The United States District Court for the Southern District of New York issued an opinion on October 18, 2022, finding that a security deposit for a commercial lease was nothing more than an unsecured loan to the landlord rather than a deposit held in trust.
The ruling holds that if the lease does not require the landlord to hold a security deposit in trust and/or if there is no state statute requiring landlords to hold the security deposit in trust, that deposit may not be recoverable if the landlord files bankruptcy.
In this case, a tenant leased commercial space and gave the landlord a $270,000 security deposit. Shortly before the landlord filed bankruptcy, the secured lender swept the debtor’s bank accounts, including the security deposit. When the tenant sought the security deposit back after the lease was rejected in bankruptcy, the debtor claimed there were no funds left to repay the security deposit. After finding that the federal court did have subject matter jurisdiction to decide the dispute, the district court found the amount of the deposit was nothing more than an unsecured claim in the bankruptcy case.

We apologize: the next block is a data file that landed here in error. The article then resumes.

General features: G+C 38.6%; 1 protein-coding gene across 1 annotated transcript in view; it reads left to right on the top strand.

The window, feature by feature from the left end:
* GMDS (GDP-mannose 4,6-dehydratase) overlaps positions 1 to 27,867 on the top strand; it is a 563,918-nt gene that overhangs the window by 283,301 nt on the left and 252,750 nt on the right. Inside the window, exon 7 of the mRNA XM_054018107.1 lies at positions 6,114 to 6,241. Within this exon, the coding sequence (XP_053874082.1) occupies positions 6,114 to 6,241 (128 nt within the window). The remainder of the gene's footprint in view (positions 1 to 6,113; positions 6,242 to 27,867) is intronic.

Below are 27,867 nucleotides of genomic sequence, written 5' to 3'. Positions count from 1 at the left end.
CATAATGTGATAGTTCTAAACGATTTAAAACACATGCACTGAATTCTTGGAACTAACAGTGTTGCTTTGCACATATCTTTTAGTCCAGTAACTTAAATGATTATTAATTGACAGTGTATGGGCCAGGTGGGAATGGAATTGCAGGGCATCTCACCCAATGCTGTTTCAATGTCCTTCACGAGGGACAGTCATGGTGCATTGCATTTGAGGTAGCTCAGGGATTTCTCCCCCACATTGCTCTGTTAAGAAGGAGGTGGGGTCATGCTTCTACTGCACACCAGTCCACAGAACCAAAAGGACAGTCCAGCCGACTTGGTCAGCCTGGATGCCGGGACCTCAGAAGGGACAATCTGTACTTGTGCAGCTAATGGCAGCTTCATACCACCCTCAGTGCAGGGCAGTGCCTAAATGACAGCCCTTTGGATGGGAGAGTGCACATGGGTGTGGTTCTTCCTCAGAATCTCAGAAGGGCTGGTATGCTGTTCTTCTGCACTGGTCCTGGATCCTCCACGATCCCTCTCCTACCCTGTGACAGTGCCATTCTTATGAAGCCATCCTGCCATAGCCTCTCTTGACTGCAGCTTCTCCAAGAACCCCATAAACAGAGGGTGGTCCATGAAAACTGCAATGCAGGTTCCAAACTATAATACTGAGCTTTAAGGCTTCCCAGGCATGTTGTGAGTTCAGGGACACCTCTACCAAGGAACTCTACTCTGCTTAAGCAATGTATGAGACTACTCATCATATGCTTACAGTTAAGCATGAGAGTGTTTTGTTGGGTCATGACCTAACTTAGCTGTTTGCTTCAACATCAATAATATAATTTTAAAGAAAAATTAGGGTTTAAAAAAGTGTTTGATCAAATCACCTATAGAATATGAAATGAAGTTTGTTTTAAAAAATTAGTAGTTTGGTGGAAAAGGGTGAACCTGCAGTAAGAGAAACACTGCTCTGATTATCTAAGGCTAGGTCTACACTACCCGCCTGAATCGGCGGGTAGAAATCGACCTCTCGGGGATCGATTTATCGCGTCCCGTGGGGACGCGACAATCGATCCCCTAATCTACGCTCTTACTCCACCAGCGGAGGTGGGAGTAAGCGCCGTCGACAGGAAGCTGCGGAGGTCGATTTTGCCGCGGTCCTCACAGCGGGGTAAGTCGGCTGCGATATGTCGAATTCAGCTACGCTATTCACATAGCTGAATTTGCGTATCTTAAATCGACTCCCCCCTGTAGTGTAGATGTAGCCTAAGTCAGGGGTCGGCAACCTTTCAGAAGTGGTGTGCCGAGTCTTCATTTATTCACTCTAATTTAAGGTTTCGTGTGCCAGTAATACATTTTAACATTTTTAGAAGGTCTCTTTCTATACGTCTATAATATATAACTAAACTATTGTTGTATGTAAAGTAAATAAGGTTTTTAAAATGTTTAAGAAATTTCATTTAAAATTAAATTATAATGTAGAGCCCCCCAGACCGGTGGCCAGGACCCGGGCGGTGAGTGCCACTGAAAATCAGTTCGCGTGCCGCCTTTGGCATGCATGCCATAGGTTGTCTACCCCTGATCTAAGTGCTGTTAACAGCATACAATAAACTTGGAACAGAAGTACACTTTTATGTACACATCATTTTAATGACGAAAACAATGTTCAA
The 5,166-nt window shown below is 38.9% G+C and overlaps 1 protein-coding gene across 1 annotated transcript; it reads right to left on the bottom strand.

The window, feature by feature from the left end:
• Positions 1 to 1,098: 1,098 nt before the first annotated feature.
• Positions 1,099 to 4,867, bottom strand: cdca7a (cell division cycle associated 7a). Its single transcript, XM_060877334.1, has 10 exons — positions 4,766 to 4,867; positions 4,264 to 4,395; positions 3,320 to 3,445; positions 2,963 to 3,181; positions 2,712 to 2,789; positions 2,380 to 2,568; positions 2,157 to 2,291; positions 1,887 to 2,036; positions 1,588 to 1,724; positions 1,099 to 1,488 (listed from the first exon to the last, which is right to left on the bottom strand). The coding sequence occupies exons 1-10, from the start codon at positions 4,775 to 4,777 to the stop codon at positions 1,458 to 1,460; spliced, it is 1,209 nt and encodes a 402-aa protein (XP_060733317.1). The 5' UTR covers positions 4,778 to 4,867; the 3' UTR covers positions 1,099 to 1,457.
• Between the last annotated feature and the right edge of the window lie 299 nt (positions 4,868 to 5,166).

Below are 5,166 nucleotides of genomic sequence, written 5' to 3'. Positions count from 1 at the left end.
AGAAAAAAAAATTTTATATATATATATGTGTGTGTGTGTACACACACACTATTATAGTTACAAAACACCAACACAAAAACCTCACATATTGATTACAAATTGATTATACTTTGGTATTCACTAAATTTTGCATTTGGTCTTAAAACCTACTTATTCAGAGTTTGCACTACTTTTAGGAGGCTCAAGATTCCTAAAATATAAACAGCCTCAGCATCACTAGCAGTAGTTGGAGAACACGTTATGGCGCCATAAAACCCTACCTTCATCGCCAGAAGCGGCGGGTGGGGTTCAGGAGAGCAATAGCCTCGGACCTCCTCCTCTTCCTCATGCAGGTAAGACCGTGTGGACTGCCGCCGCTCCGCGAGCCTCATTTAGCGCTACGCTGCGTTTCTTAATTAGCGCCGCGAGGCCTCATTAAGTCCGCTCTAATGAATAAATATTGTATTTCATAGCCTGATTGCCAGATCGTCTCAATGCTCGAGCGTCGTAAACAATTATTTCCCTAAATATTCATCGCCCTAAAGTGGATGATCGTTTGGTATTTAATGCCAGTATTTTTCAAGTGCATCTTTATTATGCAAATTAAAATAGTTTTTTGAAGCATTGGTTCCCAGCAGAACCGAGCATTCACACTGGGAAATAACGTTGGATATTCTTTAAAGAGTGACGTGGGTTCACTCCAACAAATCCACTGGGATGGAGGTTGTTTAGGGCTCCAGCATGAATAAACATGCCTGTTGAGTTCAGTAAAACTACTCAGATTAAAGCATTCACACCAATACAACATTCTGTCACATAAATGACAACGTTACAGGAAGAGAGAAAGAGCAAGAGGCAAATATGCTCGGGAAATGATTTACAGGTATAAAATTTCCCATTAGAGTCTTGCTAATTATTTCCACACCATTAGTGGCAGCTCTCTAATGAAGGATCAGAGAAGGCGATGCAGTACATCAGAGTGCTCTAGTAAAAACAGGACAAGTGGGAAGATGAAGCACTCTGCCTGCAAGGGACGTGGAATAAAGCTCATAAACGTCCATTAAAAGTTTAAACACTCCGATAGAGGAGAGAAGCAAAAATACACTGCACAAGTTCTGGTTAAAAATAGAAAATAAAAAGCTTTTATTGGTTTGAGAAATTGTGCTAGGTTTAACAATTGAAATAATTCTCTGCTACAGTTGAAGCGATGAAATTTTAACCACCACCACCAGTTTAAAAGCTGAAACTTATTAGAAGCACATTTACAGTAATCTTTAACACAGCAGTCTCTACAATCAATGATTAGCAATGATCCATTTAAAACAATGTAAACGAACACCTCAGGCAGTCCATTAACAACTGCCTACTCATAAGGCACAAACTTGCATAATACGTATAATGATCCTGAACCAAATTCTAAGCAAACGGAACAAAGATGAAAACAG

The court reasoned that Illinois only had a statute governing residential security deposits, requiring those deposits be held in trust. There was no such statute governing commercial leases. Nothing in the lease required the security deposit to be held in trust.
Furthermore, the tenant’s claims for conversion were dismissed because New York law (where the bankruptcy case was pending), requires unauthorized exercise of control over property by someone who is not the owner. Because the tenant made an unsecured loan, the conversion claim and claims for negligence and unjust enrichment also failed. Since there was a governing lease, claims for wrongful retention also failed.
Lesson learned - A Security Deposit Is an Unsecured Loan, unless State Law or the Lease Says Otherwise. Case Citation: 10FN Inc. v. Cerberus Business Finance LLC, 21-5996 (S.D.N.Y. Oct. 18, 2022)